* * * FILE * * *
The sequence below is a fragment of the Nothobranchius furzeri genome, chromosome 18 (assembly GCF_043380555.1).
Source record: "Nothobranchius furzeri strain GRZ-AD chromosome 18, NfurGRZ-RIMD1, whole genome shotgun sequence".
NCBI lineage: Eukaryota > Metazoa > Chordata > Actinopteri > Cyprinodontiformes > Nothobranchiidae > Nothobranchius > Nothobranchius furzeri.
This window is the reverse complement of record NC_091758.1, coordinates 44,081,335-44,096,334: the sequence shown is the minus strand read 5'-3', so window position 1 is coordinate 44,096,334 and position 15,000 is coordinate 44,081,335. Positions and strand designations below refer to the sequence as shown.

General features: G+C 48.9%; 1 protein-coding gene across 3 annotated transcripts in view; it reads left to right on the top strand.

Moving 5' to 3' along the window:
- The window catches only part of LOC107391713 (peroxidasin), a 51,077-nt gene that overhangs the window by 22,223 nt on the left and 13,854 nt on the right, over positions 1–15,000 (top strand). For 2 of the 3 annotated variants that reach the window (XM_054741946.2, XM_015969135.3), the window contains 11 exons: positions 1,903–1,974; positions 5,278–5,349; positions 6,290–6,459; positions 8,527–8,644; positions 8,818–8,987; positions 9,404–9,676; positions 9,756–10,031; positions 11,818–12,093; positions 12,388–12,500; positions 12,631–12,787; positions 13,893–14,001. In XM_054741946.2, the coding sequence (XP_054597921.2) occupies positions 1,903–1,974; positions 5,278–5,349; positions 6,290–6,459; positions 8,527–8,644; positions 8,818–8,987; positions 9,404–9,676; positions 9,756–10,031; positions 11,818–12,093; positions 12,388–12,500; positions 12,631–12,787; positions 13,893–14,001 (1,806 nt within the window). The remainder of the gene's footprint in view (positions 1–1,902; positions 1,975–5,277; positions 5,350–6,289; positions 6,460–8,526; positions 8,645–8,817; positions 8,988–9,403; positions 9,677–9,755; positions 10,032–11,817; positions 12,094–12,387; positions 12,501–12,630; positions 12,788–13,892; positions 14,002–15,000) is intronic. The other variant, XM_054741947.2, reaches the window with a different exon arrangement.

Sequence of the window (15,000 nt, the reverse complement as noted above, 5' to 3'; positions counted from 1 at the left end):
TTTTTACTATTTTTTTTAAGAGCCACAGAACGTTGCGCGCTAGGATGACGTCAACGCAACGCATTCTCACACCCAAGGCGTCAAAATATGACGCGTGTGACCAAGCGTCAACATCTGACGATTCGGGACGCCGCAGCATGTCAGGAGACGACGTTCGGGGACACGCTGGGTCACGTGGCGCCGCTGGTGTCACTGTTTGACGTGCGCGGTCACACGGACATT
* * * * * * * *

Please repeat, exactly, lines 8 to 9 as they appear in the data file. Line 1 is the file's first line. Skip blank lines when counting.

Sequence of the window (15,000 nt, the reverse complement as noted above, 5' to 3'; positions counted from 1 at the left end):
TTTTTACTATTTTTTTTAAGAGCCACAGAACGTTGCGCGCTAGGATGACGTCAACGCAACGCATTCTCACACCCAAGGCGTCAAAATATGACGCGTGTGACCAAGCGTCAACATCTGACGATTCGGGACGCCGCAGCATGTCAGGAGACGACGTTCGGGGACACGCTGGGTCACGTGGCGCCGCTGGTGTCACTGTTTGACGTGCGCGGTCACACGGACATT